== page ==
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Horticultural professions Sustainability Training1 Growing for the Future Professional Practice for Sustainable Development.

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Presentation on theme: "Horticultural professions Sustainability Training1 Growing for the Future Professional Practice for Sustainable Development."— Presentation transcript:

1 Horticultural professions Sustainability Training1 Growing for the Future Professional Practice for Sustainable Development

2 Horticultural professions Sustainability Training2 Objectives How social and environmental considerations will have an increasing impact on the horticultural industry The new business reality and the associated risks and opportunities Tools to respond positively to this developing agenda

3 Horticultural professions Sustainability Training3 Programme Introduction Introductory activity to SD Changes in the industry Joined up practice Problem solving the sustainable way Case studies Action planning Review and close

4 Horticultural professions Sustainability Training4 Introduction

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8 Horticultural professions Sustainability Training8 Sustainable development “Development that meets the needs of the present without compromising the ability of future generations to meet their own needs” UN Commission on Environment and Development (The Brundtland Report) 1987

9 Horticultural professions Sustainability Training9 UK Government Social progress which recognises the needs of everyone; effective protection of the environment; prudent use of natural resources; and maintenance of high and stable levels of economic growth and employment. –A better quality of life, a strategy for sustainable development for the UK. May 1999

10 Horticultural professions Sustainability Training10 Sustainability Sustainability is a goal. We are trying to mover closer through sustainable development actions. Sustainable development is controversial because there is often disagreement on the best way to make progress - or even if we should try.

11 Horticultural professions Sustainability Training11 Sustainability ecological economicsocial

12 Horticultural professions Sustainability Training12 Sustainable development ecological limits economic limits social limits

13 Horticultural professions Sustainability Training13 Sustainable agriculture The Government identified eight key principles for sustainable farming and food in its response to the Curry Report. eg “Respect and operate within the biological limits of natural resources especially soil, water and biodiversity.” Facing the Future, DEFRA, 2002

14 Horticultural professions Sustainability Training14 Sustainable agriculture Maintaining the land as though you or your family were going to be relying on it forever.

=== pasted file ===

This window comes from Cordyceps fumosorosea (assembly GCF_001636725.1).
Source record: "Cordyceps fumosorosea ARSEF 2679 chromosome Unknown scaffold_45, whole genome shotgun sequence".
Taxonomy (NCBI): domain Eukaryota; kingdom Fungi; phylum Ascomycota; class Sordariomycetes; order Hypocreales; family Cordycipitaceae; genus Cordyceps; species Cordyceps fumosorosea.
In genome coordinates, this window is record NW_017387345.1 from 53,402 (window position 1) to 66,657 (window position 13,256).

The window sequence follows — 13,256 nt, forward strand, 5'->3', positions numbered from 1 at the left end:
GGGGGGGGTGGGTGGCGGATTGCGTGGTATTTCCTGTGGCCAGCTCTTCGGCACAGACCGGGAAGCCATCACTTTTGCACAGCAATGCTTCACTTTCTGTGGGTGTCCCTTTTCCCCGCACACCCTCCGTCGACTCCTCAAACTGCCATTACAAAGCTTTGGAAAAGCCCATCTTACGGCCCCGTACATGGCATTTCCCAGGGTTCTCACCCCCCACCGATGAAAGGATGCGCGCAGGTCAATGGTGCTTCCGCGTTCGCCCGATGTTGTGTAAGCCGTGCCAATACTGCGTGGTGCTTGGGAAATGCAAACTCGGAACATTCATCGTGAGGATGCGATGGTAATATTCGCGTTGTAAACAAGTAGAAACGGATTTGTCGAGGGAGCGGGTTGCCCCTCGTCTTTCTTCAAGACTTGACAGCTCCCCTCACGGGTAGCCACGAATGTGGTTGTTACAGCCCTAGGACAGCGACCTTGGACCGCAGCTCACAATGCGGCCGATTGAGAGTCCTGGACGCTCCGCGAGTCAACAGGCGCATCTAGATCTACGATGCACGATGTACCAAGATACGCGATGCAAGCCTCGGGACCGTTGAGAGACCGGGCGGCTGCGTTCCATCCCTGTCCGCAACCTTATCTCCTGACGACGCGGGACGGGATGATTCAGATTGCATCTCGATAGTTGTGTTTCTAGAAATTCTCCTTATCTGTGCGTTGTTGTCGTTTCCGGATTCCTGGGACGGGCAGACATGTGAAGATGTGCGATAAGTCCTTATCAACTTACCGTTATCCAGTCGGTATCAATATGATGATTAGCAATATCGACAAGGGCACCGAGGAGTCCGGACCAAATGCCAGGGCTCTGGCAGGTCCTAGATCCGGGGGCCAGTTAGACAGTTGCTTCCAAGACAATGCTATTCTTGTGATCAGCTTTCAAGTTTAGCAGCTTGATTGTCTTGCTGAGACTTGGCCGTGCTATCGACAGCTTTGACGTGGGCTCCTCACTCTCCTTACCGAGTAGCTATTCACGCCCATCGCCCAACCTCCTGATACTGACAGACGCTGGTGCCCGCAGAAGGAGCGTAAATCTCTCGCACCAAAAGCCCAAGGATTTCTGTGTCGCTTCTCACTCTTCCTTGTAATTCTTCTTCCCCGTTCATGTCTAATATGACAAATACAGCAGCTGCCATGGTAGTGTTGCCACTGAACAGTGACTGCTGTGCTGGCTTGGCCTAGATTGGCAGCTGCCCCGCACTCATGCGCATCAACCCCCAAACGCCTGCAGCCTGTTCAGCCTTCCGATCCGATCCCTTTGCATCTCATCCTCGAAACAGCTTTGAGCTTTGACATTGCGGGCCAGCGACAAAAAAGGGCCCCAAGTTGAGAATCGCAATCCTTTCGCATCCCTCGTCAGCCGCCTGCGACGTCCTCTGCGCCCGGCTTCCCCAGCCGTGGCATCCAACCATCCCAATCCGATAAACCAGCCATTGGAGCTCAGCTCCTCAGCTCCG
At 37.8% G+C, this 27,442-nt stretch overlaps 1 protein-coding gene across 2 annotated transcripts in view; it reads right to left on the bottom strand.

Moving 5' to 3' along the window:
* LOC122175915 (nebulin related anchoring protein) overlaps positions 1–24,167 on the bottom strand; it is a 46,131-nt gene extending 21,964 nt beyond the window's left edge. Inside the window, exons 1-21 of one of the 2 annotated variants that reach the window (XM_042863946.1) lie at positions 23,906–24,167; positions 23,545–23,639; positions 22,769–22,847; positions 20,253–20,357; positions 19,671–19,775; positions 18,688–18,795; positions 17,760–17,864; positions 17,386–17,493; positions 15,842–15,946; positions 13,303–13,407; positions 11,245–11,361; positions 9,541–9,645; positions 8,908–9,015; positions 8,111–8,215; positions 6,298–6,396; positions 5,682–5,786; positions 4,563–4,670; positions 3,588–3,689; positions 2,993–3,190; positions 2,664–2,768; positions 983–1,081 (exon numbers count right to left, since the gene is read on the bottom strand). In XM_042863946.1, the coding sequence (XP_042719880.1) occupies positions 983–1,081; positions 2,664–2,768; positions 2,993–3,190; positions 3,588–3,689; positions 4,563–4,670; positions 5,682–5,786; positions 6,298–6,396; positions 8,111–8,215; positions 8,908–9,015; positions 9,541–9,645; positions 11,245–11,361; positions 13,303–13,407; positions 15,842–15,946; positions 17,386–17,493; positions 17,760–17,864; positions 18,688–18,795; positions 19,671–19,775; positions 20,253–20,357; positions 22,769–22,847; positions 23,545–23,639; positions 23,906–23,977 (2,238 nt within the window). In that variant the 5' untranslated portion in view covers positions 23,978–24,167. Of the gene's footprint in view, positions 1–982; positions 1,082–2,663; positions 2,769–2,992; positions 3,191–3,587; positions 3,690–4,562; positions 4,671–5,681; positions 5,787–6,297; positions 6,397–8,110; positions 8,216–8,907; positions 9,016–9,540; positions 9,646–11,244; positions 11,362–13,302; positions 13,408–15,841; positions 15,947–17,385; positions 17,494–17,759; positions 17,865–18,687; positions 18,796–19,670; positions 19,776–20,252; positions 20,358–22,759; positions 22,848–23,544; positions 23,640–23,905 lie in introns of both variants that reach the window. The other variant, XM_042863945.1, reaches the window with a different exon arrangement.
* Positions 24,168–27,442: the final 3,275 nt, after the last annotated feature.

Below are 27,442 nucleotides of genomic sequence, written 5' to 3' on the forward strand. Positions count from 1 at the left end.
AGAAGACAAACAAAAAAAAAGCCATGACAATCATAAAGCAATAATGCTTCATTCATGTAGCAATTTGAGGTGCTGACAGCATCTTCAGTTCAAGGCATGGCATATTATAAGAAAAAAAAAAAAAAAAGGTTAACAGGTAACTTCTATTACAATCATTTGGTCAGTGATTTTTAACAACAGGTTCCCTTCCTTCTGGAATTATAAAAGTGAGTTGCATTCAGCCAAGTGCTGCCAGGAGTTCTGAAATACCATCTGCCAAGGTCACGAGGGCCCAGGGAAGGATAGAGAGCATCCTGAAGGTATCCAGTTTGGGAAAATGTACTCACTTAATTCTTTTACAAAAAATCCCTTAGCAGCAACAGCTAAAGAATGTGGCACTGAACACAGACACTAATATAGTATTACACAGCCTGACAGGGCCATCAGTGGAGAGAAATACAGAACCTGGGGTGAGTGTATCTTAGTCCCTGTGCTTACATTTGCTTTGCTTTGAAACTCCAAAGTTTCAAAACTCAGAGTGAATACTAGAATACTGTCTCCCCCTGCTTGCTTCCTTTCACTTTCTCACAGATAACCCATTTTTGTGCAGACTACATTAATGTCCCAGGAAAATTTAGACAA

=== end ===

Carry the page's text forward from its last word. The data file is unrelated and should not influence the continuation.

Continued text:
15 Horticultural professions Sustainability Training15 Change in the industry

16 Horticultural professions Sustainability Training16 Change in the industry “Geest remains confident that (salad sales) demand will continue to grow as consumers become increasingly health conscious and as the range of salad offerings becomes more varied.” –http://www.foodproductiondaily.com/news/ng.asp?id=30148

17 Horticultural professions Sustainability Training17 Change in the industry “The health secretary, John Reid, today appeared to rule out a ban on junk food advertising aimed at children, though he hinted there would be some government ‘intervention’ to tackle the problem.” –http://politics.guardian.co.uk/publicservices/story/0,11032, ,00.html

18 Horticultural professions Sustainability Training18 Change in the industry  Dietary guidelines  Eat a variety of foods  Maintain healthy weight  Choose a diet low in fat, saturated fat, and cholesterol  Choose a diet with plenty of vegetables, fruits, and grain products  Use sugars only in moderation  Use salt and sodium only in moderation  If you drink alcoholic beverages, do so in moderation

19 Horticultural professions Sustainability Training19 Change in the industry Global consumption of water is doubling every 20 years –10% used by people –65% used by industrial agriculture –25% used by industry 1 billion people already suffer from a shortage of fresh water If everyone adopted a western lifestyle we would need five earths to support us!

20 Horticultural professions Sustainability Training20 Change in the industry World population actual and projections Sources: UN median projection 2025 Politics of the Real World

21 Horticultural professions Sustainability Training21 Change in the industry

22 Horticultural professions Sustainability Training22 Change in the industry Corporate Social Responsibility (CSR) –“winning businesses of the 21 st century should not only add value to themselves but to the rest of society as well” Encouraging Responsible Business David Irwin

23 Horticultural professions Sustainability Training23 Change in the industry What will be the major changes in your work over the next 20 years What are the causes of those changes –Internal to horticulture –External to horticulture What are the implications for you?

24 Horticultural professions Sustainability Training24 Change in the industry